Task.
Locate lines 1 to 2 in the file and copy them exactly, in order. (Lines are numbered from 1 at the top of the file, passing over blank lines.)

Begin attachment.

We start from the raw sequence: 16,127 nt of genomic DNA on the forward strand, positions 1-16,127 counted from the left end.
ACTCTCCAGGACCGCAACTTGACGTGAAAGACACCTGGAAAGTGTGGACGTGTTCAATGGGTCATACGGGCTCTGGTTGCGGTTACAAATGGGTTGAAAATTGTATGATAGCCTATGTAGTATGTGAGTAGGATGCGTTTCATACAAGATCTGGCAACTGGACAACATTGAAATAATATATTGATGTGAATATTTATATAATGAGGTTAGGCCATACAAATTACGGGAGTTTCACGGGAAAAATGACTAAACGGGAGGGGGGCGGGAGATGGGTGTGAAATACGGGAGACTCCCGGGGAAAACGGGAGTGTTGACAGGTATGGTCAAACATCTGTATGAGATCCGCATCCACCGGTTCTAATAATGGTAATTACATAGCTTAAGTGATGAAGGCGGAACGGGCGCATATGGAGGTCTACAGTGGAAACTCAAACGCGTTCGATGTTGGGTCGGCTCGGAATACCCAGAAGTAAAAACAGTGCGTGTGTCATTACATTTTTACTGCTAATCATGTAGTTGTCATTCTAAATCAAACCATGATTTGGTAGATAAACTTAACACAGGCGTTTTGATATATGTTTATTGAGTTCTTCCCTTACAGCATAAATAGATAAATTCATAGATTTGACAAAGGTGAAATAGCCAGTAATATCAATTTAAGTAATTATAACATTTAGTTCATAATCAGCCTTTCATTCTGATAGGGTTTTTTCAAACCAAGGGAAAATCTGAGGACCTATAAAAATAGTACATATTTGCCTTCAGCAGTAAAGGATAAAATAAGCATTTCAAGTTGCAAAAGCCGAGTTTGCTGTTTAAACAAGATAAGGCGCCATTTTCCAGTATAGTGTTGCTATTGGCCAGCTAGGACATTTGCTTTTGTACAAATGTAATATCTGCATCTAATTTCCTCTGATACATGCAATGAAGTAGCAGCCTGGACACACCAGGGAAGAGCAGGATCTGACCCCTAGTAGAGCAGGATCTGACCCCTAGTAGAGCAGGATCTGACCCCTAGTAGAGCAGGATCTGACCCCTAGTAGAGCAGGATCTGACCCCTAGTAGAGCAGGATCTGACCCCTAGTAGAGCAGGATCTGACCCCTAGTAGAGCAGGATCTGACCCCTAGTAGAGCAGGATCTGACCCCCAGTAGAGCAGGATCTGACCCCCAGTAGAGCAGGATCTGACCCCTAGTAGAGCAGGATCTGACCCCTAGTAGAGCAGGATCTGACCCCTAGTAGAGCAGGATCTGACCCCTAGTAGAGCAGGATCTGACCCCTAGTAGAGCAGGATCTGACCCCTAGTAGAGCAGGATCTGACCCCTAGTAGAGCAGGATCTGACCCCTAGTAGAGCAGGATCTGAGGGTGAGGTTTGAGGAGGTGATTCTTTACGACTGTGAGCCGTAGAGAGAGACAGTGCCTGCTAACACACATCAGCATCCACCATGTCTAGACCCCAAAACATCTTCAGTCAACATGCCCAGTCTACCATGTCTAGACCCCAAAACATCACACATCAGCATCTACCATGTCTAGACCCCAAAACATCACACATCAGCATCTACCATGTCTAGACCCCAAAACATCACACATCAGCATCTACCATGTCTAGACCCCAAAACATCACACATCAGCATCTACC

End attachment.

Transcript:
We start from the raw sequence: 16,127 nt of genomic DNA on the forward strand, positions 1-16,127 counted from the left end.
ACTCTCCAGGACCGCAACTTGACGTGAAAGACACCTGGAAAGTGTGGACGTGTTCAATGGGTCATACGGGCTCTGGTTGCGGTTACAAATGGGTTGAAAATTGTATGATAGCCTATGTAGTATGTGAGTAGGATGCGTTTCATACAAGATCTGGCAACTGGACAACATTGAAATAATATATTGATGTGAATATTTATATAATGAGGTTAGGCCATACAAATTACGGGAGTTTCACGGGAAAAATGACTAAACGGGAGGGGGGCGGGAGATGGGTGTGAAATACGGGAGACTCCCGGGGAAAACGGGAGTGTTGACAGGTATGGTCAAACATCTGTATGAGATCCGCATCCACCGGTTCTAATAATGGTAATTACATAGCTTAAGTGATGAAGGCGGAACGGGCGCATATGGAGGTCTACAGTGGAAACTCAAACGCGTTCGATGTTGGGTCGGCTCGGAATACCCAGAAGTAAAAACAGTGCGTGTGTCATTACATTTTTACTGCTAATCATGTAGTTGTCATTCTAAATCAAACCATGATTTGGTAGATAAACTTAACACAGGCGTTTTGATATATGTTTATTGAGTTCTTCCCTTACAGCATAAATAGATAAATTCATAGATTTGACAAAGGTGAAATAGCCAGTAATATCAATTTAAGTAATTATAACATTTAGTTCATAATCAGCCTTTCATTCTGATAGGGTTTTTTCAAACCAAGGGAAAATCTGAGGACCTATAAAAATAGTACATATTTGCCTTCAGCAGTAAAGGATAAAATAAGCATTTCAAGTTGCAAAAGCCGAGTTTGCTGTTTAAACAAGATAAGGCGCCATTTTCCAGTATAGTGTTGCTATTGGCCAGCTAGGACATTTGCTTTTGTACAAATGTAATATCTGCATCTAATTTCCTCTGATACATGCAATGAAGTAGCAGCCTGGACACACCAGGGAAGAGCAGGATCTGACCCCTAGTAGAGCAGGATCTGACCCCTAGTAGAGCAGGATCTGACCCCTAGTAGAGCAGGATCTGACCCCTAGTAGAGCAGGATCTGACCCCTAGTAGAGCAGGATCTGACCCCTAGTAGAGCAGGATCTGACCCCTAGTAGAGCAGGATCTGACCCCTAGTAGAGCAGGATCTGACCCCCAGTAGAGCAGGATCTGACCCCCAGTAGAGCAGGATCTGACCCCTAGTAGAGCAGGATCTGACCCCTAGTAGAGCAGGATCTGACCCCTAGTAGAGCAGGATCTGACCCCTAGTAGAGCAGGATCTGACCCCTAGTAGAGCAGGATCTGACCCCTAGTAGAGCAGGATCTGACCCCTAGTAGAGCAGGATCTGACCCCTAGTAGAGCAGGATCTGAGGGTGAGGTTTGAGGAGGTGATTCTTTACGACTGTGAGCCGTAGAGAGAGACAGTGCCTGCTAACACACATCAGCATCCACCATGTCTAGACCCCAAAACATCTTCAGTCAACATGCCCAGTCTACCATGTCTAGACCCCAAAACATCACACATCAGCATCTACCATGTCTAGACCCCAAAACATCACACATCAGCATCTACCATGTCTAGACCCCAAAACATCACACATCAGCATCTACCATGTCTAGACCCCAAAACATCACACATCAGCATCTACC